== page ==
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Army Sticks With ‘NIE’ Designation – For Now

Interview with Brig. Gen. Dan Hughes, military deputy to the commander of U.S. Army Research, Development and Engineering Command (RDECOM)

With his reassignment from the director of System of Systems Integration (SOSI) within the Assistant Secretary of the Army for Acquisition Logistics and Technology (ASA [ALT]) to the military deputy to the commander of U.S. Army Research, Development and Engineering Command (RDECOM) [effective Nov. 1, 2012], Brig. Gen. Dan Hughes recently provided DMN with a status update on several factors surrounding the Army’s increasingly important Network Integration Evaluation (NIE) events [See Defense: Fall 2012 Edition – “Army Evaluations Wind Their Way to Equipment Fielding”].

One of the issues Hughes addressed involved clarifying public statements by service leadership that, now that the baseline network is being fielded to the first eight of the Army’s Brigade Combat Teams, the semi-annual “NIE” would soon transition to a “CIE” [Capabilities Integration Evaluation] designation with the evaluation focus shifting to more joint service and coalition involvement.

“We have ‘branded’ this thing as a Network Integration Evaluation for a long time,” Hughes began. “So a lot of folks have looked at it and said, ‘That’s what we’re going to call it.’ Now, we are going to morph it a little bit eventually and add more joint and coalition into it. So eventually we will change the name to something that says ‘joint’ or ‘coalition.’ But as of right now we are going to continue to have a Network Integration Evaluation.”

NIE BFT

A soldier from the 2nd Brigade Combat Team, 1st Armored Division, works with the future iteration of Force XXI Battle Command Brigade and Below/Blue Force Tracking, known as a Joint Capabilities Release, during a previous Network Integration Evaluation at White Sands Missile Range, N.M. Photo by Claire Heininger Schwerin, PEO C3T, U.S. Army

“That said, we have many other things that are not ‘network,’” he offered. “For example, inside the NIE right now we have about eight things that involve operational energy and additional vehicle systems. It’s more than just the network. And I think I think there’s a natural tendency to want to change the name to something. But we’re going to leave it as it is for at least the foreseeable future and eventually have it reflect joint and coalition.

“[Lt.] Gen. Walker and the TRADOC [U.S. Army Training and Doctrine Command] folks want to bring in the joint guys in the ’14 series,’ either 14.1 [October-November 2013] or 14.2 [May-June 2014]. But it will be here pretty soon,” he said.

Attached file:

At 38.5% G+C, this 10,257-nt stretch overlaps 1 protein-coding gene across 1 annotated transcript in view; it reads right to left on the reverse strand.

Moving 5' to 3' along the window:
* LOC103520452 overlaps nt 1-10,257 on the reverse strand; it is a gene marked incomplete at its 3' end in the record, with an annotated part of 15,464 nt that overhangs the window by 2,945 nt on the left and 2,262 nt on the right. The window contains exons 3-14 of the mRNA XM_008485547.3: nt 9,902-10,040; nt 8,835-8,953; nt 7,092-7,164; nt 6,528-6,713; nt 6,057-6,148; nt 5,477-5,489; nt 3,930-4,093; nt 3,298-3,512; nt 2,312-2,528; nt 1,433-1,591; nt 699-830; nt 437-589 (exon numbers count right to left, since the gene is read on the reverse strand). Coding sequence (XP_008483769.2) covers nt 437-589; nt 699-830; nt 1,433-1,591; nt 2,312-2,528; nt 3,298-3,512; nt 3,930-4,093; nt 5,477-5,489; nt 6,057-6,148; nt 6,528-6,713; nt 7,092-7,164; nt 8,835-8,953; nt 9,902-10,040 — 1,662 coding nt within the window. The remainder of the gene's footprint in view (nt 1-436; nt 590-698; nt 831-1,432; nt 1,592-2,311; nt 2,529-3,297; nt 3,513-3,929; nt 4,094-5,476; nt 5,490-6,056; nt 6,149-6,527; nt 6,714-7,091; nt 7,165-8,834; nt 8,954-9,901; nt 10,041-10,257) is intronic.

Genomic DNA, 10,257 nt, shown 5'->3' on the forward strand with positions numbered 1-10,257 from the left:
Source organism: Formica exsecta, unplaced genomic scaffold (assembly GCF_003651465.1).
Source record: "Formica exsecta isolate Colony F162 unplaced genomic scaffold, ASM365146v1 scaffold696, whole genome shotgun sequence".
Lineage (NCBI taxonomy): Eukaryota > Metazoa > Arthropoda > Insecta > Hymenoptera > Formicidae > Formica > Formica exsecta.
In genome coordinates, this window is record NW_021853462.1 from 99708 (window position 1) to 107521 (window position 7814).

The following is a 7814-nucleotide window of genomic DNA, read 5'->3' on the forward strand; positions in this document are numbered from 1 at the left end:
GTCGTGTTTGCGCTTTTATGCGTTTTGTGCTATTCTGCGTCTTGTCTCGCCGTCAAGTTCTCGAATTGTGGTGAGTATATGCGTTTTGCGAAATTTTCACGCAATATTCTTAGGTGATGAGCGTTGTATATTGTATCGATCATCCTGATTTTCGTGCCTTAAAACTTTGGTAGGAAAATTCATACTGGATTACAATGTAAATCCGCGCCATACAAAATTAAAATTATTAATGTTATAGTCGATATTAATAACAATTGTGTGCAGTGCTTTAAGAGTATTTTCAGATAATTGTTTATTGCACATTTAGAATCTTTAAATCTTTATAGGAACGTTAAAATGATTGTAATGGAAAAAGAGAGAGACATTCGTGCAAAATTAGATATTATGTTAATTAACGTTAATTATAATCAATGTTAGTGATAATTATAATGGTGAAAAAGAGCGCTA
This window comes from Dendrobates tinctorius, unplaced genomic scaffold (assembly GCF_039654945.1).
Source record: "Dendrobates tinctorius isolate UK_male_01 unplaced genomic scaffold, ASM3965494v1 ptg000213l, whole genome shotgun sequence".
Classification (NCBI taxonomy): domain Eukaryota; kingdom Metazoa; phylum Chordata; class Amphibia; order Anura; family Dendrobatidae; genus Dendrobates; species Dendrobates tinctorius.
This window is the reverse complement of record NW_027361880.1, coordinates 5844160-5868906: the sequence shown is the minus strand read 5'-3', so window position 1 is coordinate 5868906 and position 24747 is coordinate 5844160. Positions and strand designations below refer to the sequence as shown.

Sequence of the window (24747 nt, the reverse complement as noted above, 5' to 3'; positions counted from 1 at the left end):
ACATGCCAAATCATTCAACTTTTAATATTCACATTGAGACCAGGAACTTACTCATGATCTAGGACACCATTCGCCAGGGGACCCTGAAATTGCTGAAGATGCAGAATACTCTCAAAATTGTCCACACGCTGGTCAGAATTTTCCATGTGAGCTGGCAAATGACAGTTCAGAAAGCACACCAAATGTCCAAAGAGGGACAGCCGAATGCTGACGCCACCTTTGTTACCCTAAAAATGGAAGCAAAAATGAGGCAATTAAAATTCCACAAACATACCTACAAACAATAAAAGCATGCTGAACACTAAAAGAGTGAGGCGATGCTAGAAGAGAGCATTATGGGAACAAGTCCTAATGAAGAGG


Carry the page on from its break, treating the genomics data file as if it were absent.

“We did have some Air Force and Marine Corps representatives at the Multiservice Operational Test [and Evaluation] for the Manpack [radio] last time [NIE 12.2],” he added. “So it’s not as if the joint guys haven’t been out. And by the way, we brought coalition into the lab this time. We had the Australians, the U.K. and the Canadians in, and did interoperability explorations inside the lab. We just didn’t bring it out to the field this time. So we have done a lot of different things – but I think we’ll stick with ‘NIE’ for a couple more.”

With his movement to RDECOM, Hughes was asked if he expected that command’s already significant involvement in the NIE process to increase further in coming evaluations.

“I will look at how to link what we are doing on the S&T [Science and Technology] side to exactly what the NIE is doing, and maybe that’s something I can bring forward,” he said, “keeping in mind that RDECOM does a tremendous amount of work on the NIE already.”

Pointing to synergies behind those command efforts as well as the Army’s emerging “30 Year Plan,” he added, “It would be great to see a plan where you could go from the beginning of S&T all the way through to ‘programmatics’ with a tangible result. That really will be something. I’m looking forward to it and I’ll try to help as much as I can.”

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Scott Gourley is a former U.S. Army officer and the author of more than 1,500...